I know it's cliche to say, but it really is hard to believe another year has flashed by in the blink of an eye.

2018 has, without a doubt, been one of my biggest years yet, but at the same time, the most satisfying. It's been challenging and exhausting, and it's put me under pressure like I've never experienced before, but I wouldn't change a thing. I've learnt so much, and worked with so many amazing people I can't help but be super excited for what 2019 has in store.

But, before we get to that, I thought I'd spend a little bit of time reflecting on the experiences that have made 2018 so special.


This summer marked my fourth season with the Perth Scorchers, and after shooting more than 20 matches for the legendary side, it was time to say goodbye to the WACA, and take on Optus Stadium. The match didn't quite turn out how we hoped, but the experience of shooting at Perth's latest and greatest venue was absolutely incredible.

The double-header day wasn't without the challenges that inevitably come from starting at a new venue, but everything just added to the experience and brought me a sense of confidence that I could still produce high-quality images under testing conditions.


In addition to running Dockside Media, I also work at CBC Fremantle in marketing and communications, alongside an amazing team of exceptionally talented and skilled people. I love it for so many different reasons, but the very nature of schools can be a bit of a trap - every year has the same events at the same time, just with different people, so it's often tempting to just copy what you did last year, and leave it at that.

This year, on our Year 7 students' first day, we made a spur of the moment decision to start producing videos for our social media channels. Without any significant planning, I just went out there and shot everything I could over the day, trying to capture the emotions of the first day of school, and then cut it together as quickly as I could.

I love being thrown in the deep end, so that day was absolutely fantastic and kicked off my biggest year of video production yet.


After the success of our first few videos, we tried something different to celebrate the three winners of CBC Fremantle's Alumni Recognition Awards. Trying to wrangle some of the most popular people at the event, and then putting my videography and interviewing skills to the test was no easy feat, but we came away with a video that I'm pretty happy with, and which I think really captures the spirit of the awards.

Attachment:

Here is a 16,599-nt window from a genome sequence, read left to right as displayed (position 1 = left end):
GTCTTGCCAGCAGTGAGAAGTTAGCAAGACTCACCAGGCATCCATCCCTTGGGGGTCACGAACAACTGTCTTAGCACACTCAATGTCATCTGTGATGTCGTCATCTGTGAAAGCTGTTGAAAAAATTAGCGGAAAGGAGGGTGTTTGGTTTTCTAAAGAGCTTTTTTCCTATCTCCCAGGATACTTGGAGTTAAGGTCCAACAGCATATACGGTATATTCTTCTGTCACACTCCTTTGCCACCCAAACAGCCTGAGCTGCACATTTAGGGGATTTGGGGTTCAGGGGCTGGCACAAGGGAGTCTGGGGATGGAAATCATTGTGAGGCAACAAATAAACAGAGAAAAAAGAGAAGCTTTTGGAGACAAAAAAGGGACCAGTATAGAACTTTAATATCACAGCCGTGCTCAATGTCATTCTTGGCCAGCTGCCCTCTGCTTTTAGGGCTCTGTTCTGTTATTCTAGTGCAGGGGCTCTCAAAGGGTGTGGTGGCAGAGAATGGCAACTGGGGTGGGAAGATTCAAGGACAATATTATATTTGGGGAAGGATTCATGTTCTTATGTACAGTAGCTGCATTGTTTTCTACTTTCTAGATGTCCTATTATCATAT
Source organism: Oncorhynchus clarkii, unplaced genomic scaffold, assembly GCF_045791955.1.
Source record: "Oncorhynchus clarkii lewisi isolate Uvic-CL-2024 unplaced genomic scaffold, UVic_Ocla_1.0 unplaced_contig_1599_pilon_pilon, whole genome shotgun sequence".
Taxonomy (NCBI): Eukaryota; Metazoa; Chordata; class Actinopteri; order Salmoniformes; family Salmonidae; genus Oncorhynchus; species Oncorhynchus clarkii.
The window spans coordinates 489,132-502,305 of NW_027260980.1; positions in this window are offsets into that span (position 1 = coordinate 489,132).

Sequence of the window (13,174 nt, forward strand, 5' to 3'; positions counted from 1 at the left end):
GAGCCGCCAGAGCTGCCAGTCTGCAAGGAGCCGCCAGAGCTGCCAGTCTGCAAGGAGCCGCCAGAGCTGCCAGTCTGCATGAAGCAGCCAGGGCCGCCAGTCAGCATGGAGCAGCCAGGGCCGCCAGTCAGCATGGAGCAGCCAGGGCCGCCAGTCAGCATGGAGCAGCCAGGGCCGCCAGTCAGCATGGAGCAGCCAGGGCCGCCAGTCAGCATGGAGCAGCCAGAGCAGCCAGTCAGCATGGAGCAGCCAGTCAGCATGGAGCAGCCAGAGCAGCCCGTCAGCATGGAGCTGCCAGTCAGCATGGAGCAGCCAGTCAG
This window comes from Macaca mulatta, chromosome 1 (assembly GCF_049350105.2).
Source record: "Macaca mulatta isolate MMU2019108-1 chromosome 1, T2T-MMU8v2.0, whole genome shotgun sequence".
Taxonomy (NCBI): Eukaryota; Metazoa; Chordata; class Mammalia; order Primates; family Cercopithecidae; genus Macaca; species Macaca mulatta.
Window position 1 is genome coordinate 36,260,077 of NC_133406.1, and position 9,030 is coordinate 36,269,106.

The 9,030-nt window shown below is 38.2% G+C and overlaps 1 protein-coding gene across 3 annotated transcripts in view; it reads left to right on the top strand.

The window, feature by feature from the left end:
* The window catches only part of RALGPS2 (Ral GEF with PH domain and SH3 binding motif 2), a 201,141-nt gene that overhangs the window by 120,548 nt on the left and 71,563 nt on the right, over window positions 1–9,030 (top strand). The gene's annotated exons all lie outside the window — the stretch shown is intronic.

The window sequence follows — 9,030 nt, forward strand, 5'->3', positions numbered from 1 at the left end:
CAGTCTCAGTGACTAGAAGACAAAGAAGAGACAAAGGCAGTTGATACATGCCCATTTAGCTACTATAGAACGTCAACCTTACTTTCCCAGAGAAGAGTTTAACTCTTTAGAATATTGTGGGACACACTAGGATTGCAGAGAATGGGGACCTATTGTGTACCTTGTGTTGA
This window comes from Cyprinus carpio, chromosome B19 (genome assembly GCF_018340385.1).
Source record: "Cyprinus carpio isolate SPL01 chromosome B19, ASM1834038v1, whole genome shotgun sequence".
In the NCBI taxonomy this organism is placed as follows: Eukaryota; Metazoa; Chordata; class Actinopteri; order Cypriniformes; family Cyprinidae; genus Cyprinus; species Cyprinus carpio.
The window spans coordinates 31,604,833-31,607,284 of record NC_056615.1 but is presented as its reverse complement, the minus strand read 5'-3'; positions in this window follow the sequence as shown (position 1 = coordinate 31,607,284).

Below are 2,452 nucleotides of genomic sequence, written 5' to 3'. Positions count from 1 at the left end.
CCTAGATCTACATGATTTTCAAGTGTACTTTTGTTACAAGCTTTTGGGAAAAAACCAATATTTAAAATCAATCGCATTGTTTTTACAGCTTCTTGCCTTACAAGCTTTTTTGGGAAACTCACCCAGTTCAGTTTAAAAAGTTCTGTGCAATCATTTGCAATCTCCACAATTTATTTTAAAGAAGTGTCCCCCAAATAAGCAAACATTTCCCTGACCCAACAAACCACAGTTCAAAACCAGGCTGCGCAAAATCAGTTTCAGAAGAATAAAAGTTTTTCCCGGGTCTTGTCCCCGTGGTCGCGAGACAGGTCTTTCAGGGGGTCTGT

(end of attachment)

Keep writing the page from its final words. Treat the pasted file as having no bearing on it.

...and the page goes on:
This kind of organised chaos became the norm throughout the year, and I've come to love it - the thrill of working under the pump is one of the best feelings in the world, especially when you can come out on top.



After starting to study journalism last year, this year really pushed me outside my comfort zone, with deadlines, interviews and research aplenty. All up, I've had around 50 articles published this year, but it all started with this one - Senator Jordon Steele-John calling for the voting age to be lowered to 16.

Of course, my writing has been published plenty of times before for CBC, both online and in print, but there was something different and really special about seeing my proper piece of journalism put online for anyone to read.

The advice my journalism tutor gave me while I was preparing this article has stuck with me ever since - when you're looking for sources, aim for the top and work your way down. As an unpublished but eager student, I reached out to both WA's electoral commissioner, David Kerslake, and Senator Steele-John, and was fortunate enough to get the chance to speak to each about the issue. I was really surprised, to be perfectly honest, but it taught me to always aim as high as you can, even if you don't think you can reach it.



The very next month I saw my first piece of journalism published in print, in the pages of Curtin University's student magaizne, Grok.

It was a piece about a program called ARTreach that ran in Fremantle earlier in the year, and gave those experiencing homelessness the chance to share their stories through art. While they were busy creating, they were also connecting with a team of experienced social outreach workers, who could help lend a hand.

I had already produced some videos on the program for St Patrick's Community Support Centre, but I hope this article reached a new audience and inspired people to rethink both how they see those experiencing homelessness and the ways we can support those on the margins.

You can check out an online edition of the issue here.



To cap off my third month in a row of growth as a fresh-faced journalist, in June I was paid for my first article as I joined the Startup News team. Over the six months since that first article went live, I've published more than 40 pieces on Perth's ever-growing startup scene and met some really amazing people.

I've spoken to Darren Lomman, who is in the process of creating WA's first PET plastic recycling facility, Dr Jemma Green, who co-founded Power Ledger, which allows individuals and businesses to trade power with each other, and many, many others.